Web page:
The Sundance Film Festival brings the most original storytellers together with the most adventurous audiences for its annual program of dramatic and documentary films, shorts, New Frontier films, installations, performances, panel discussions, and dynamic music events. Since 1985, hundreds of films launched at the Festival have gained critical recognition, received commercial distribution, and reached worldwide audiences eager for fresh perspectives and new voices. Year after year, the Festival pursues new ways to introduce more people to the most original and authentic storytelling.
Love & Friendship
Directed and written by Whit Stillman
The Last Days of Disco, Metropolitan, and Barcelona were amongst the best of 90s independent cinema, if one had the stomach for incessant dissections of ego, academia, and capitalism. With more talking than action, director/writer Whit Stillman brought us complex comedies of manners that had to be intently listened to in order to distill satisfaction. Selfish and neurotic over-thinkers permeate the atmosphere as characters decide what they want from one another. With only a handful of films under his belt, new works have been few and far between. Here, Kate Beckinsale (Underworld, The Aviator) and Chloë Sevigny (Boys Don’t Cry, TV’s Big Love) are reunited with Stillman for the first time since their starring roles in The Last Days of Disco. This adaptation of an early unpublished work by Jane Austen seems just right for Stillman’s skillful turns of phrase and biting sarcasm that aim squarely at love, manic observations of the world, and the leisure classes.
Directed and written by Kelly Reichardt- based on the stories by Maile Meloy
Certain Women marks the third time that Kelly Reichardt has teamed up with actress Michelle Williams. The stark, meandering Meek’s Cutoff and wrenching Wendy & Lucy gave Williams the perfect showcase for her delicate deliveries, and contributed to an exemplary dramatic career that has been bolstered by higher-profile turns in films like Blue Valentine and My Week with Marilyn. Emotions in Reichardt movies run tumultuously beneath the surface, providing actors with an immense well of repression, anger, and suffering to draw upon. Williams is joined by Laura Dern, Lily Gladstone, and Kristen Stewart to form a fine ensemble of women on different paths who are making their way in the unflinching western lands of Montana.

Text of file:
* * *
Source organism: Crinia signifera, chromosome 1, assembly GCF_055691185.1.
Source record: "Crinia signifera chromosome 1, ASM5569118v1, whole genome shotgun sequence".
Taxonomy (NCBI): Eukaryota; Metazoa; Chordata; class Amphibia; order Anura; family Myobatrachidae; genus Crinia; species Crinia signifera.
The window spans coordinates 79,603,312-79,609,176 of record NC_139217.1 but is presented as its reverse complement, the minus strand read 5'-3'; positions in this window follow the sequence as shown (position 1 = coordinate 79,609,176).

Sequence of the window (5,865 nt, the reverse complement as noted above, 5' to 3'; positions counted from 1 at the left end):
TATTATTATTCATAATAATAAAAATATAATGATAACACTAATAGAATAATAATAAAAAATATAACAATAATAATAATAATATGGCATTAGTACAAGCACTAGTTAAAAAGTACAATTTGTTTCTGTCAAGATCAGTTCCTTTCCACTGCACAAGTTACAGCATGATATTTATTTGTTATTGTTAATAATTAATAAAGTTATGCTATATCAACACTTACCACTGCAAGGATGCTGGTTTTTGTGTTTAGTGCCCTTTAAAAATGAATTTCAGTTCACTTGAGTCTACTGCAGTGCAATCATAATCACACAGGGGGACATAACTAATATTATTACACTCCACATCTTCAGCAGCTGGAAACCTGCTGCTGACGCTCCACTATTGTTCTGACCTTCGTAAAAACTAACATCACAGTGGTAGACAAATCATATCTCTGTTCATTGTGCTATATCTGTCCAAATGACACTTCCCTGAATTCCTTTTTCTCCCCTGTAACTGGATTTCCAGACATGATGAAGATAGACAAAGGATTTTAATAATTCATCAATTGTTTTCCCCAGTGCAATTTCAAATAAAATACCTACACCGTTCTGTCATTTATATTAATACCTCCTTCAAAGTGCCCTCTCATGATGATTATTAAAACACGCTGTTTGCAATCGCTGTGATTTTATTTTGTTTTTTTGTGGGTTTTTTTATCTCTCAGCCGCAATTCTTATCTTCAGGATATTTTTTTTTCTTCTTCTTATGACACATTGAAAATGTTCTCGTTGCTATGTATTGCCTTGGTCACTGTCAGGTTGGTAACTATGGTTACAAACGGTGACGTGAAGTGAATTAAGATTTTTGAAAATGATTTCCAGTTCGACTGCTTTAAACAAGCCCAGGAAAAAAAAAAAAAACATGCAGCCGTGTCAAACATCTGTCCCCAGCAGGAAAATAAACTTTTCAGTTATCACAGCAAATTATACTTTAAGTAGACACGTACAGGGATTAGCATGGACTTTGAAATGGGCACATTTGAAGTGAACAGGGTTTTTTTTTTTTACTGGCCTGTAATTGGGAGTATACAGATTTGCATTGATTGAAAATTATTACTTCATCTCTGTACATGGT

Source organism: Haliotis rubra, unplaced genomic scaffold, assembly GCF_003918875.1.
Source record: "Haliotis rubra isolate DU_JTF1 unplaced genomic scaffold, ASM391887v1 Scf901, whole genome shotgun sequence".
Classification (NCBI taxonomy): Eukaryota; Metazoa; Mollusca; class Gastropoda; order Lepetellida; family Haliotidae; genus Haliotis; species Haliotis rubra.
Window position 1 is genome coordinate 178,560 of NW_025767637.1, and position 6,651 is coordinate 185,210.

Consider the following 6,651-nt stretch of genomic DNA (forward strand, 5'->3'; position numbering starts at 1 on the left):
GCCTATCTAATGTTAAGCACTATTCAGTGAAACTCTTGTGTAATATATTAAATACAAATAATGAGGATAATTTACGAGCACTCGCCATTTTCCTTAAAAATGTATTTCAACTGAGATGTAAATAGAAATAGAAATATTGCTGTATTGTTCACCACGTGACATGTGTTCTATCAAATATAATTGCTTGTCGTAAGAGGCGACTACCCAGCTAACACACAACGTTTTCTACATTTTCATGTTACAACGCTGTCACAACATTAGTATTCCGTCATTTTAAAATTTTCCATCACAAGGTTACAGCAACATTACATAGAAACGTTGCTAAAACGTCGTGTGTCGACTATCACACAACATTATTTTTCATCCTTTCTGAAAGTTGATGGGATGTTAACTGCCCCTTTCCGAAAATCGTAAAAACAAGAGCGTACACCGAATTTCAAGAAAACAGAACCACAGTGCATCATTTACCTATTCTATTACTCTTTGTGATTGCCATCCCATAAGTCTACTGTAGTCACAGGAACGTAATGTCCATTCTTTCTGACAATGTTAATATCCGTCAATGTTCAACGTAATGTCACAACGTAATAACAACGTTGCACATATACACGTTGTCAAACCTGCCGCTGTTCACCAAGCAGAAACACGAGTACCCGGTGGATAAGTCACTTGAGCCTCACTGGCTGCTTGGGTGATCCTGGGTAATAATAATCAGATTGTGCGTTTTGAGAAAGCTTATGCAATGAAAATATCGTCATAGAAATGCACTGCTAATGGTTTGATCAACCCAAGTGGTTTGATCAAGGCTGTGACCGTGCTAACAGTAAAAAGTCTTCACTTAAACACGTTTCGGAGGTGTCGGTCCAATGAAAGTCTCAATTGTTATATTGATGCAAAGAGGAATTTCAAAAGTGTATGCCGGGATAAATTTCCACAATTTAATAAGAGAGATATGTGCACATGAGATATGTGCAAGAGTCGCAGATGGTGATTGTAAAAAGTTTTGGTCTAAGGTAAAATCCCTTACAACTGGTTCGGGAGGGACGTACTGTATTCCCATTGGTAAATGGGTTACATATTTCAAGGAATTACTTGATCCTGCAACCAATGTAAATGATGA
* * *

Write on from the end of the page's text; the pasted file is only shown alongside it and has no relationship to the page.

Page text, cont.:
Hunt for the Wilderpeople
Directed and written by Taika Waititi
New Zealand, 2016
Director Taika Waititi (What We Do in the Shadows, Boy, Eagle vs. Shark) adapts a book by Barry Crump in his eccentric Hunt for the Wilderpeople. Starring the seasoned Sam Neill (Jurassic Park, Dead Calm) as a man who goes on the lamb with his young foster nephew (Julian Dennison) into the New Zealand bush, the plot feels dangerous, but most of Waititi’s previous work has trafficked in absurdity, whimsy, and artful sentimentality. The playful synopsis weaves a hint of tragedy into this tale, but the general feeling is that Hunt for the Wilderpeople will delight more than wallow in desperation.
Frank & Lola
Directed and written by Matthew Ross
First time feature director and writer Matthew Ross has a lot of talent to work with in his debut. There aren’t many actors who can top the collective performances of the mesmerizing Michael Shannon, as his damaged characters have mentally disintegrated before our eyes in such films as Revolutionary Road, Bug, and Take Shelter. Imogen Poots (28 Weeks Later, The Look of Love) is an actress still largely under the radar, and hopefully this role gives her a chance to expand her range and notability. The film’s cerebral story focuses on Shannon’s chef, as jealousy grips his twisted romance with Poots.
Directed by Ira Sachs
Written by Ira Sachs and Mauricio Zacharias
Director Ira Sachs is a successful Sundance veteran several times over. His Keep the Lights On chronicled the lusty rise and harsh dismantling of a romance between two very different men as they grew apart over the span of several years. Love is Strange (with John Lithgow and Alfred Molina) highlighted the brutality of aging and identity in an American society that wouldn’t legally validate a long-term same-sex relationship. Sachs now turns his sights on the bonds of youth with his latest effort, Little Men. It draws upon the casting of two unknown boys to highlight the monumental shifts in the world of adults as their children navigate the rapidly changing city of Brooklyn. Sachs is adept at creating subtle complications that build ever so slowly with a pained pressure as change forces characters to acknowledge and cope with harsh revelations.
Maya Angelou and Still I Rise
Directed by Bob Hercules and Rita Coburn Whack
Finally a comprehensive documentary about the famed author, singer, actress, and activist emerges after her passing. Tracking her diverse accomplishments as well as her personal tragedies and struggles, Maya Angelou’s life will be hard to condense. Her poetry, everyday wisdom, and general eloquence will surely provide more than enough riveting material to present a moving portrait of her long and fruitful life.